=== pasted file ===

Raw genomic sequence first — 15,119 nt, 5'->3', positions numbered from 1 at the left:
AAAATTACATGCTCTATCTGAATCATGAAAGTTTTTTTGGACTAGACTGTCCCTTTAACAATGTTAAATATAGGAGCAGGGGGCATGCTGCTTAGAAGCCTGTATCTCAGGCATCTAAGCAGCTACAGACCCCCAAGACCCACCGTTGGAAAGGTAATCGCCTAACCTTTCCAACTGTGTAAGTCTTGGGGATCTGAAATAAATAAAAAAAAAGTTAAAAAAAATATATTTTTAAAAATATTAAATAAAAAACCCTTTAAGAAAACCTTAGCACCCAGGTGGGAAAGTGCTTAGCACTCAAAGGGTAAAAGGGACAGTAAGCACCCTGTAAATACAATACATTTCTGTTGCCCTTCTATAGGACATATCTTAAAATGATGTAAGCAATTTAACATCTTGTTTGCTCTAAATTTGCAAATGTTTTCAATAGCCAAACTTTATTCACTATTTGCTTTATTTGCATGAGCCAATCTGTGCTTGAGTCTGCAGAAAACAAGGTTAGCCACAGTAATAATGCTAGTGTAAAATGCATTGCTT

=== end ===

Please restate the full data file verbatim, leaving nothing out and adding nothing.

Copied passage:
Raw genomic sequence first — 15,119 nt, 5'->3', positions numbered from 1 at the left:
AAAATTACATGCTCTATCTGAATCATGAAAGTTTTTTTGGACTAGACTGTCCCTTTAACAATGTTAAATATAGGAGCAGGGGGCATGCTGCTTAGAAGCCTGTATCTCAGGCATCTAAGCAGCTACAGACCCCCAAGACCCACCGTTGGAAAGGTAATCGCCTAACCTTTCCAACTGTGTAAGTCTTGGGGATCTGAAATAAATAAAAAAAAAGTTAAAAAAAATATATTTTTAAAAATATTAAATAAAAAACCCTTTAAGAAAACCTTAGCACCCAGGTGGGAAAGTGCTTAGCACTCAAAGGGTAAAAGGGACAGTAAGCACCCTGTAAATACAATACATTTCTGTTGCCCTTCTATAGGACATATCTTAAAATGATGTAAGCAATTTAACATCTTGTTTGCTCTAAATTTGCAAATGTTTTCAATAGCCAAACTTTATTCACTATTTGCTTTATTTGCATGAGCCAATCTGTGCTTGAGTCTGCAGAAAACAAGGTTAGCCACAGTAATAATGCTAGTGTAAAATGCATTGCTT